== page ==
In Odessa the destitute “luftmenshen roam through coffeehouses trying to make a ruble or two to feed their families, but there is no money to be made, and why should anyone give work to a useless person—a “luftmensh”?

In Odessa there is a port, and in the port there are ships that have come from Newcastle, Cardiff, Marseilles, and Port Said; Negroes, Englishmen, Frenchmen, and Americans. Odessa had its moment in the sun, but now it is fading—a poetic, slow, lighthearted, helpless fading.

“But Odessa is just a town like any other,” the reader will argue. “The problem is that you are extremely biased, thats all.”

Well, fine. So I am biased, I admit it. Maybe Im even extremely biased, but parole d’honneur; there is something to this place! And this something can be sensed by a person with mettle who agrees that life is sad, monotonous—this is all very true—but still, quand meme et malgre tout, it is exceedingly, exceedingly interesting.

And now my thoughts move on from my Odessan discourse to higher matters. If you think about it, doesn’t it strike you that in Russian literature there haven’t been so far any real, clear, cheerful descriptions of the sun?

Turgenev poeticized the dewy morning, the calm night. With Dostoyevsky you feel the uneven, gray high road along which Karamazov walks to the tavern, the mysterious and heavy fog of Petersburg. The gray roads and the shrouds of fog that stifle people and, stifling them, distorts them in the most amusing and terrible way, giving birth to the fumes and stench of passions, making people rush around frenetically in the hectic humdrum pace. Do you remember the life-giving, bright sun in Gogol, a man who, by the way, was from the Ukraine? But such descriptions are few and far between. What you always get is “The Nose,” “The Overcoat,” “The Portrait,” and “Notes of a Madman.” Petersburg defeated Poltava. Akaki Akakiyevich, modestly enough but with terrible competence, finished off Gritsko, and Father Matvei finished off what Taras began. The first person to talk about the sun in a Russian book, to talk about it with excitement and passion, was Gorky. But precisely because he talks about it with excitement and passion, it still isn’t quite the real thing.

Gorky is a forerunner, and the most powerful forerunner of our times. Yet he is not a minstrel of the sun, but a herald of the truth. If anything is worth singing the praises of, then you know what it is: the sun! There is something cerebral in Gorky’s love for the sun. It is only by way of his enormous talent that he manages to overcome this obstacle.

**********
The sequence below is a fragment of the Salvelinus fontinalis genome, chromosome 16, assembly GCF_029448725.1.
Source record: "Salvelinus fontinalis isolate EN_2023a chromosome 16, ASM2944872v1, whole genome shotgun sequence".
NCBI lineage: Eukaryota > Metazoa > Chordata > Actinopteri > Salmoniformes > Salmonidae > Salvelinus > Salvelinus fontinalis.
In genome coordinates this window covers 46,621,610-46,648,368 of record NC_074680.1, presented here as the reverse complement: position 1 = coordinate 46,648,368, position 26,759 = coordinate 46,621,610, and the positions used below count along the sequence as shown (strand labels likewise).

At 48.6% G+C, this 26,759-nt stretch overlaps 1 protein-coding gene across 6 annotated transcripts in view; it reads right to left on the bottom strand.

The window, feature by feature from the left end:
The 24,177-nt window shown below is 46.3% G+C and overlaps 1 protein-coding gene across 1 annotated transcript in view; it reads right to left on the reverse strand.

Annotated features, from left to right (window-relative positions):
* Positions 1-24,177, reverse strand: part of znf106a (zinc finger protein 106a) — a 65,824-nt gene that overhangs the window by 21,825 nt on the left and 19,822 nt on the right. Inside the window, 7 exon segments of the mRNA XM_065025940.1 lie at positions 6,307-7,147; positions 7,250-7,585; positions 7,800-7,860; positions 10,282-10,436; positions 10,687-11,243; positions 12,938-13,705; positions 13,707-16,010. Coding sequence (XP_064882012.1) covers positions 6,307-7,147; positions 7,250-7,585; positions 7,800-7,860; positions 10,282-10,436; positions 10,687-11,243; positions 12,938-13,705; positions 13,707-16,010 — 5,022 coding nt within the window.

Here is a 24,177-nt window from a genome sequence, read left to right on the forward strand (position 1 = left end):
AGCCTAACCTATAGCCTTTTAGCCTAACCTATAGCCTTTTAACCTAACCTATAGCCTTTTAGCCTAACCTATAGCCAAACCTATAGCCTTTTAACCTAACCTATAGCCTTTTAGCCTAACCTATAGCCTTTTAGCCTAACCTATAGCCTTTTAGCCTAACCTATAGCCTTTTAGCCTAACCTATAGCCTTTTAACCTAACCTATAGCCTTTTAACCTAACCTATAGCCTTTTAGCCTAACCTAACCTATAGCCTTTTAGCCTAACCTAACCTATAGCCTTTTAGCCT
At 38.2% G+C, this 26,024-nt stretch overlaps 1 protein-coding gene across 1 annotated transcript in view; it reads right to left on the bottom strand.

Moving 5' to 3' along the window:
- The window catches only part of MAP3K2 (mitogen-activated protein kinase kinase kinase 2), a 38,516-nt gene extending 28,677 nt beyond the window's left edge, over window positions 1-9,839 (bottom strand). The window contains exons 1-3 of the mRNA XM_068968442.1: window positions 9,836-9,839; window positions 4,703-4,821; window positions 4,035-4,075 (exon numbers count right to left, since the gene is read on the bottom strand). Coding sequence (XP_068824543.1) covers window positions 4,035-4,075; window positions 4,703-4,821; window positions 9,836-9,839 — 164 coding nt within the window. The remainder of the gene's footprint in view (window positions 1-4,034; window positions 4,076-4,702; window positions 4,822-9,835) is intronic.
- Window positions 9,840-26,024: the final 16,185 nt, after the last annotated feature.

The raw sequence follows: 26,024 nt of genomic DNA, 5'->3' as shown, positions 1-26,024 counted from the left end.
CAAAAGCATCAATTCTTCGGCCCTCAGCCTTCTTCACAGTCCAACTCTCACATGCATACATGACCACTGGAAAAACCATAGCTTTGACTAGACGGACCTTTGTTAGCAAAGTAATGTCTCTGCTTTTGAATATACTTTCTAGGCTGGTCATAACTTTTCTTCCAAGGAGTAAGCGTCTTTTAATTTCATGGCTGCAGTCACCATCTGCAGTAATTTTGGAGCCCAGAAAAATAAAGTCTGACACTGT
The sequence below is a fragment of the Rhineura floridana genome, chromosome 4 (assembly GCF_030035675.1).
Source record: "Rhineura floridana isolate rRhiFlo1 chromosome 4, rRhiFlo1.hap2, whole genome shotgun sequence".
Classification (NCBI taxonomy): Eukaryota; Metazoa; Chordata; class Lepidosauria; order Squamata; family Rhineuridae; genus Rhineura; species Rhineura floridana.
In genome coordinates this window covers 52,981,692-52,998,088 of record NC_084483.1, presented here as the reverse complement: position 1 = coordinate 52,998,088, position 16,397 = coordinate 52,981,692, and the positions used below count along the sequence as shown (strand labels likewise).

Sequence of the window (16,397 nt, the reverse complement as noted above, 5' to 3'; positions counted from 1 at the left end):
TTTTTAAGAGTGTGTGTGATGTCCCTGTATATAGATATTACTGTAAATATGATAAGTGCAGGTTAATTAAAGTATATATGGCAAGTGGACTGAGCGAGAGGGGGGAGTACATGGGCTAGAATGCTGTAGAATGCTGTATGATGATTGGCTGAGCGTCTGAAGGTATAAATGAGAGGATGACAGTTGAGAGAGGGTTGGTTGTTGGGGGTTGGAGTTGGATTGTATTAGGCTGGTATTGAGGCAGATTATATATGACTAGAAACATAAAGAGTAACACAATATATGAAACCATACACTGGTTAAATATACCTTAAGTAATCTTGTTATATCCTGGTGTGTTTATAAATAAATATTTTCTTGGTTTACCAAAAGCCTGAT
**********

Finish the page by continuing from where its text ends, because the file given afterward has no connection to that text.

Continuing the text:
He loves the sun because Russia is rotten and twisted, because in Nizhny, Pskov, and Kazan, the people are pudgy, heavy, at times incomprehensible, at times touching, at times excessive, and at times boring to the point of distraction. Gorky knows why he loves the sun, why the sun must be loved. It is this very awareness that hides the reason why Gorky is a forerunner, often magnificent and powerful, but still a forerunner.

And on this point Maupassant is perhaps off the mark, or right on the mark. A stagecoach rumbles along a road scorched by the heat, and in it, in this stagecoach, sits a fat, crafty young man by the name of Polyte, and a coarse, healthy peasant girl. What they are doing there and why, is their business. The sky is hot, the earth is hot. Polyte and the girl are dripping with sweat, and the stagecoach rumbles along the road scorched by the bright heat. And that’s all there is to it.

In recent times there has been a growing trend of writing about how people live, love, kill, and how representatives are elected in the provinces of Olonetsk, or Vologodsk, not to mention Arkhangelsk. All this is written with total authenticity, verbatim, the way people speak in Olonetsk and Vologodsk. Life there, as it turns out, is cold, extremely wild. It is an old story. And the time is approaching where we will have had more than enough of this old story. In fact, we have already had enough. And I think to myself: the Russians will finally be drawn to the south, to the sea, to the sun! “Will be drawn,” by the way, is wrong. They already have been drawn, for many centuries. Russia’s most important path has been her inexhaustible striving toward the southern steppes, perhaps even her striving for “the Cross of Hagia Sophia.”

It is high time for new blood. We are being stifled. Literatures Messiah, so long awaited, will issue from there—from the sundrenched steppes washed by the sea.

Translated by Peter Constantine

1904–1919